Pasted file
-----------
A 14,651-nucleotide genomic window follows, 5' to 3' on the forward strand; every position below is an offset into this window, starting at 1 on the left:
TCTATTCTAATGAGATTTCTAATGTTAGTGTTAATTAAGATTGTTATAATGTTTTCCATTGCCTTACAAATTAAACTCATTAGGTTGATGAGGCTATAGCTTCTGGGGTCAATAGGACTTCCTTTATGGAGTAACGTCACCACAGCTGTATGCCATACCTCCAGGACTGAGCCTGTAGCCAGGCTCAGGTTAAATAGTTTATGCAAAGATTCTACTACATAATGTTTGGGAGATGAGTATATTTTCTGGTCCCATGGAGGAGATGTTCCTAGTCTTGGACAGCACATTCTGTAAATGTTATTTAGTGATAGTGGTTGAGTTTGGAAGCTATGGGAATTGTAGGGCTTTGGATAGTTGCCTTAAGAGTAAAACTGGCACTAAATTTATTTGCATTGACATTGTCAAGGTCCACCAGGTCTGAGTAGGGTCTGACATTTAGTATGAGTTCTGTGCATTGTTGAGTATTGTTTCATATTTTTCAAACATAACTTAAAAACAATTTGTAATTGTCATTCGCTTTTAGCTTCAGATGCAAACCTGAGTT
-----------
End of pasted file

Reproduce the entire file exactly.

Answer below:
A 14,651-nucleotide genomic window follows, 5' to 3' on the forward strand; every position below is an offset into this window, starting at 1 on the left:
TCTATTCTAATGAGATTTCTAATGTTAGTGTTAATTAAGATTGTTATAATGTTTTCCATTGCCTTACAAATTAAACTCATTAGGTTGATGAGGCTATAGCTTCTGGGGTCAATAGGACTTCCTTTATGGAGTAACGTCACCACAGCTGTATGCCATACCTCCAGGACTGAGCCTGTAGCCAGGCTCAGGTTAAATAGTTTATGCAAAGATTCTACTACATAATGTTTGGGAGATGAGTATATTTTCTGGTCCCATGGAGGAGATGTTCCTAGTCTTGGACAGCACATTCTGTAAATGTTATTTAGTGATAGTGGTTGAGTTTGGAAGCTATGGGAATTGTAGGGCTTTGGATAGTTGCCTTAAGAGTAAAACTGGCACTAAATTTATTTGCATTGACATTGTCAAGGTCCACCAGGTCTGAGTAGGGTCTGACATTTAGTATGAGTTCTGTGCATTGTTGAGTATTGTTTCATATTTTTCAAACATAACTTAAAAACAATTTGTAATTGTCATTCGCTTTTAGCTTCAGATGCAAACCTGAGTT